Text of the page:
The amount of decision-relevant data from SEC registrant disclosures is vast. The EDGAR filing system contains financial information covering more than $82 trillion of assets under management by registered investment advisors. It hosts financial statements by publicly-traded companies with an aggregate market cap of approximately $30 trillion. And since its inception, there have been more than 11 million filings by over 600,000 reporting entities using 478 unique form types. During the calendar year 2016 alone, there were more than 1.5 billion unique requests for this information through the SEC.gov website.
But not all of the data contained in SEC filings is easily accessible from a data analytic perspective. By design, many of the required forms and filings are narrative-based and intended for human readability. In many cases the numerical-based information is unstructured, requiring manual procedures to extract and use it. The same is true for the text-based disclosures.
These features reflect a reporting system designed well before the emergence of machine learning methods. Their arrival has since complicated the use of the EDGAR filing system. On any particular day, as much as 85 percent of the documents visited are by internet bots. But that does not mean that the Commission has not been preparing for this day. The first rule mandating a machine-readable disclosure dates back to 2003. And more than a dozen other rules requiring structured disclosure have been proposed or adopted since then.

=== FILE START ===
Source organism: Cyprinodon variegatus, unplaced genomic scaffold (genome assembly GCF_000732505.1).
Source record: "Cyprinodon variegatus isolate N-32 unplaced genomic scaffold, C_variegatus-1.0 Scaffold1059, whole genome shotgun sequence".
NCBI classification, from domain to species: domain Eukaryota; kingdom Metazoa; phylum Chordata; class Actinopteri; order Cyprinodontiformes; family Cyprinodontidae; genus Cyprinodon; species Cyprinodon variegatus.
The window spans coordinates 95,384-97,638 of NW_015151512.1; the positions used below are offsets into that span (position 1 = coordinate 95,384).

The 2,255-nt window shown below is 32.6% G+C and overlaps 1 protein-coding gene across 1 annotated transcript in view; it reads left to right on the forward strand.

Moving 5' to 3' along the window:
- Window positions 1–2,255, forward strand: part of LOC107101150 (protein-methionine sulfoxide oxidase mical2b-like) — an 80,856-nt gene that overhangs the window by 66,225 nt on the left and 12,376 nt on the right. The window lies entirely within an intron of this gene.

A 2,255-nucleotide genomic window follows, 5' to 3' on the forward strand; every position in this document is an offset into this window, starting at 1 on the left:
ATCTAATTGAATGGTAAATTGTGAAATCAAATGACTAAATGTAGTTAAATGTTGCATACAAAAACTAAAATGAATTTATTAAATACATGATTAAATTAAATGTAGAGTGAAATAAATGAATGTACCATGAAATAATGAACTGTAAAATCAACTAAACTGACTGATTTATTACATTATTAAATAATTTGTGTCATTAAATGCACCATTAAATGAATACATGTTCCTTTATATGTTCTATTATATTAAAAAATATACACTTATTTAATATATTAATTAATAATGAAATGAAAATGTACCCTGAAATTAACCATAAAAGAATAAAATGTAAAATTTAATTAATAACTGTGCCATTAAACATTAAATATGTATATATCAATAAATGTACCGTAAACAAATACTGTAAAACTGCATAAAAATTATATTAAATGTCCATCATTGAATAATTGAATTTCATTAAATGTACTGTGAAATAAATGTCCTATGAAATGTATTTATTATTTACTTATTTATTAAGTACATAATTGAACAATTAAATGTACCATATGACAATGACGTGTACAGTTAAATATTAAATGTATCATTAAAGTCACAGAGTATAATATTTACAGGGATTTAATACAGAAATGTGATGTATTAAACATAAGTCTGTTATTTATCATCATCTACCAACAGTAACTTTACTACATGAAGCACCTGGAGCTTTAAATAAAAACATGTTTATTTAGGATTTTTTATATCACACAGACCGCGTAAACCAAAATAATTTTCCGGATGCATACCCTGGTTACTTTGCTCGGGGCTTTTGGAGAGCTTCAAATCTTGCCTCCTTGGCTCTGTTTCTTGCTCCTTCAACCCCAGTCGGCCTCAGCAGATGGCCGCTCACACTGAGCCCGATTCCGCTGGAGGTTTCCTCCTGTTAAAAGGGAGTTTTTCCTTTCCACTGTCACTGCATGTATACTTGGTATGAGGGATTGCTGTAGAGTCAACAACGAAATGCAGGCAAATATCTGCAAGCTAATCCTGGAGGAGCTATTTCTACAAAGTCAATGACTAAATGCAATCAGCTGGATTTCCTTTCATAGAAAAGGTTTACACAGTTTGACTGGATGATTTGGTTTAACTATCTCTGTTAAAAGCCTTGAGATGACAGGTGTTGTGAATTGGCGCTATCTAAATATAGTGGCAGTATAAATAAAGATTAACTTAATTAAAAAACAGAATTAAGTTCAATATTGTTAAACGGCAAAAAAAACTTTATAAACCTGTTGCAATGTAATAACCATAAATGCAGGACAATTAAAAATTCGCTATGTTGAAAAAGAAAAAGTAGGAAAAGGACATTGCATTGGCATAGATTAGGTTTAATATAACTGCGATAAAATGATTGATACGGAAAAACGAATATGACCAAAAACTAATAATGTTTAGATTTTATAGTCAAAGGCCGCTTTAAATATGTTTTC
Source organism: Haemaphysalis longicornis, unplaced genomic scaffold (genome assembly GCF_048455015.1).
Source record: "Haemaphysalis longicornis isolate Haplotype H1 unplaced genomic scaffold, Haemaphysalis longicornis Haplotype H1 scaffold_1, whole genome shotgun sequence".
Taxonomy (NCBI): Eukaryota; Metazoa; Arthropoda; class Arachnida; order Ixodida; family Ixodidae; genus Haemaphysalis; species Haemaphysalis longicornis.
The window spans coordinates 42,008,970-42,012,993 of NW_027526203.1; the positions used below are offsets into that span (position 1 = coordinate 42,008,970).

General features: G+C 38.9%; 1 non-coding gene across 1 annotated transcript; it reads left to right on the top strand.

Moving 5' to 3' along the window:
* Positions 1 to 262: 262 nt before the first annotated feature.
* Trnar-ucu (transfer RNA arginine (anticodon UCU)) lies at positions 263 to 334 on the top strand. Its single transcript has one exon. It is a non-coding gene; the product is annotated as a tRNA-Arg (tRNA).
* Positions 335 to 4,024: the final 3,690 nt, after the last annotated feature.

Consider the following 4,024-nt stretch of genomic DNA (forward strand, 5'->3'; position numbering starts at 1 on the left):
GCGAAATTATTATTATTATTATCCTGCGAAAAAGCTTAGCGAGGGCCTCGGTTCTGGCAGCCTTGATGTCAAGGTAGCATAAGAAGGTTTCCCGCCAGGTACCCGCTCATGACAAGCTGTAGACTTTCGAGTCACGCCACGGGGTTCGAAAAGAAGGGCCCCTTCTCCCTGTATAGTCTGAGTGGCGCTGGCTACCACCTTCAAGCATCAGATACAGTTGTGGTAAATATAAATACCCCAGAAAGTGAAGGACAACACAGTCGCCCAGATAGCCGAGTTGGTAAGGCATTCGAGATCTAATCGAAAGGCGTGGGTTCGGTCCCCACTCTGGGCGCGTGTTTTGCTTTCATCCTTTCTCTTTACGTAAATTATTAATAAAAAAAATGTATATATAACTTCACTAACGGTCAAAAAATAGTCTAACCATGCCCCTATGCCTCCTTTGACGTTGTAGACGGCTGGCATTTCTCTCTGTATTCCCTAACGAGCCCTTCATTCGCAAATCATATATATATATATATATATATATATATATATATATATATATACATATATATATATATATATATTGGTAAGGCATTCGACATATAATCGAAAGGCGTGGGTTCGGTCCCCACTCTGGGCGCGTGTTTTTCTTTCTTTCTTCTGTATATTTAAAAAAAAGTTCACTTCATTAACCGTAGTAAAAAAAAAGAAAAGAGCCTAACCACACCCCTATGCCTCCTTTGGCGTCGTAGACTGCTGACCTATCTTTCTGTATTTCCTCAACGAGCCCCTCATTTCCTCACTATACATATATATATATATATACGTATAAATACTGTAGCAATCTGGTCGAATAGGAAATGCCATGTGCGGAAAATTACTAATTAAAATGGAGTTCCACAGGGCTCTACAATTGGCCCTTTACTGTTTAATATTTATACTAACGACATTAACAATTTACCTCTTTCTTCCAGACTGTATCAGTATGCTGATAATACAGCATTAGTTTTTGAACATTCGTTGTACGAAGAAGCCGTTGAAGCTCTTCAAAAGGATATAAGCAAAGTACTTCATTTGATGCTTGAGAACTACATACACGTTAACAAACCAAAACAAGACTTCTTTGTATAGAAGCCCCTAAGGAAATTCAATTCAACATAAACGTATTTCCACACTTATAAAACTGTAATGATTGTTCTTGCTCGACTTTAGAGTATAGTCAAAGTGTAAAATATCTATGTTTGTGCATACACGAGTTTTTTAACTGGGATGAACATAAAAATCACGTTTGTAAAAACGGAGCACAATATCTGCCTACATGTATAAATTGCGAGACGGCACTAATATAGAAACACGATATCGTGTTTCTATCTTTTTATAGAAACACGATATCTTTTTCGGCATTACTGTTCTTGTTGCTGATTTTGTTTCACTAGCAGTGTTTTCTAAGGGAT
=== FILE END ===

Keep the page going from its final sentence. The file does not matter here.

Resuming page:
Addressing the unique requirements of machine processing of financial disclosures is regularly tackled through the notice-and-comment rulemaking process. And this is done each time a change in registrant disclosure requirements is considered. On occasion, humans and machines may have competing needs. But on all occasions, the Commission has sought to preserve the ability of an investor to easily open up a prospectus, annual report, or other registrant filing to evaluate the merit of the required disclosures.
The key innovation of our developing disclosure technology is making machine accessibility invisible to the rendering of a document for human readability. This is illustrated well by a recently proposed rule that would require SEC reporting companies to file their periodic reports in Inline XBRL. Currently, filers separately report a human-readable html version of a periodic report and a machine-readable version in an eXtensible Business Reporting Language (XBRL) format. This proposed rule, if adopted, would combine the two requirements and create a single document designed to be read equally well by humans and machines.
From a machine-readability perspective, the financial statement data, footnotes, and other key information contained in an Inline-XBRL filing can be easily and automatically extracted, processed, and combined with similar data from other 10-K filings. This aggregation is possible because each of the extractable data elements or sections of textual information is tagged using definitions from a common taxonomy of reporting elements.
From a machine learning perspective, this standardized data can be combined with other relevant financial information and market participant actions to establish patterns that may warrant further inquiry. And that can ultimately lead to predictions about potential future registrant behavior. These are precisely the types of algorithms that staff in DERA are currently developing.